⚡ August 26 - Shocking Truth: It’s not your car’s tires that protect you from lightning
We are going to dispel one of the many lightning myths today – some people think that it’s the rubber tires of your car that keep you safe from lightning.
If that is the case, can you ride a bike or motorcycle during a thunderstorm or even sit on top of your car without worrying about getting struck by lightning? You shouldn’t do any of that during a thunderstorm or rely on tires to keep you safe. So what protects you from lightning in a car? Let’s find out:
Remember that your car has to have the metal frame all around it – an open cab of a tractor, golf cart or any construction equipment will not protect you from lightning. A convertible car, even with the top up, is also not safe to be in!
Lightning dwarfs city lights as a distant thunder storm passes by Dodge Lightning dwarfs city lights as a distant thunder storm passes by Dodge City, Kansas, on Friday, June 29, 2018. (AP Photo/Charlie Riedel)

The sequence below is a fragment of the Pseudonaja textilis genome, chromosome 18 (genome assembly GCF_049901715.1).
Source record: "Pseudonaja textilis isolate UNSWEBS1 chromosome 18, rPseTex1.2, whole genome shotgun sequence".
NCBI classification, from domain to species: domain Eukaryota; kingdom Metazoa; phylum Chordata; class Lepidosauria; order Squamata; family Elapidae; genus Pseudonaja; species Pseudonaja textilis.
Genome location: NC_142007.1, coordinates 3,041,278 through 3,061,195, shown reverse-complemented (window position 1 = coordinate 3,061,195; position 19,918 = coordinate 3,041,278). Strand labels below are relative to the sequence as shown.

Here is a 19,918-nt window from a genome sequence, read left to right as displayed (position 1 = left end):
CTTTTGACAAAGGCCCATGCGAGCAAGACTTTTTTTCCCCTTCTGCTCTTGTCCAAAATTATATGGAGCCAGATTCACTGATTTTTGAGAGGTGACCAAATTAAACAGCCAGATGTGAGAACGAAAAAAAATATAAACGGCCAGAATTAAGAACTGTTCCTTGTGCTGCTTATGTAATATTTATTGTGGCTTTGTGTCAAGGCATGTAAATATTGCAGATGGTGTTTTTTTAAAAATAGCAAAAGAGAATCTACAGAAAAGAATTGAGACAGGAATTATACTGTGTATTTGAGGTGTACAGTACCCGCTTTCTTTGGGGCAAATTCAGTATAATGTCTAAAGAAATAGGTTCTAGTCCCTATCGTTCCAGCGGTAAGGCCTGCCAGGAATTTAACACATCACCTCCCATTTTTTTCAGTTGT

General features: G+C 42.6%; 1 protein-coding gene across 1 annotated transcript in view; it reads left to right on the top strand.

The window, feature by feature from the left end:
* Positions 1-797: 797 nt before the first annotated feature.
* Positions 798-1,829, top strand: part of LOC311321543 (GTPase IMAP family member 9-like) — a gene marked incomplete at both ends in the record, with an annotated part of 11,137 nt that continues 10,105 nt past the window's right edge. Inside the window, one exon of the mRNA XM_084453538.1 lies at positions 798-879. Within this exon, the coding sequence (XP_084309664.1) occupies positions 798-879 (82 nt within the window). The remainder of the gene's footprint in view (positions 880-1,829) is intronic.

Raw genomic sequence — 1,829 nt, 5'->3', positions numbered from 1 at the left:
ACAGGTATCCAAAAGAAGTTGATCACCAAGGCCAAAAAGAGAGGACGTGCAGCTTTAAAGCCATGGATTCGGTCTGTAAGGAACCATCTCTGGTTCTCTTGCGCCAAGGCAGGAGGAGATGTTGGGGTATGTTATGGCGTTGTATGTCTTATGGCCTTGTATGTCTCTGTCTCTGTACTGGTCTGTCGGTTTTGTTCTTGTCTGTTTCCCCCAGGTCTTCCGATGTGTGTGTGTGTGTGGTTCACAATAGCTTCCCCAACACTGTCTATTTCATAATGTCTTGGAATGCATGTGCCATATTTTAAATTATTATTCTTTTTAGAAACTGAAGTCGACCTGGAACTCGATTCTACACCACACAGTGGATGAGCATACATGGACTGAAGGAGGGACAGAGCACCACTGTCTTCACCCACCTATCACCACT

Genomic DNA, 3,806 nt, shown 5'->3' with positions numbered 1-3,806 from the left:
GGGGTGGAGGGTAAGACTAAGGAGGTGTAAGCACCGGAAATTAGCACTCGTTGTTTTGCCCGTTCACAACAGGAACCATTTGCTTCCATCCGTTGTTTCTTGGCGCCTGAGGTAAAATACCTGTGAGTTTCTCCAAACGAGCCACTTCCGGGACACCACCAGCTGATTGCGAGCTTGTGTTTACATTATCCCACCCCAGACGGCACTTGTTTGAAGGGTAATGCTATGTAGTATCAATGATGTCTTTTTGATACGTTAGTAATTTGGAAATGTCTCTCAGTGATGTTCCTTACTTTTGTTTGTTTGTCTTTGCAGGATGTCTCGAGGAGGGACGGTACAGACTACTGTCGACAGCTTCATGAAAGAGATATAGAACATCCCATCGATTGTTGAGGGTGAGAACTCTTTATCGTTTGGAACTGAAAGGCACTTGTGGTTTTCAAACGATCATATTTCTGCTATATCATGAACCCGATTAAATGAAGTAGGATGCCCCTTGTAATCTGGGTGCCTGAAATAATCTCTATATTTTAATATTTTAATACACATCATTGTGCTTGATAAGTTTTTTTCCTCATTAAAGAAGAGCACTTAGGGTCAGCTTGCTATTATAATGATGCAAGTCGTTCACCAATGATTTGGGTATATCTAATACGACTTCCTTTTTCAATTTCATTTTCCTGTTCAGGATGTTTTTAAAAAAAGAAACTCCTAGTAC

🔎 August 26 - Weather Detectives! Does cracking your car windows help on a hot day?
We know that cars can get much hotter than the outside air temperature on a sunny day, so many people crack the window a little bit to let the heat out. However, how much does that help? The answer below may surprise you:
If you only crack the window a little bit, it really doesn't make a difference. The car will still get dangerously hot inside for any kids or pets adults leave behind for a quick trip into a store or house (and that can happen really fast).
So, what if we left the windows cracked a little more? We tried this experiment again with the windows down about two inches (five centimeters) and on a day when there was a little more of a breeze to help move the air around. Look at what we found – and the air temperature outside was in the middle to upper 70s F (near 25 C).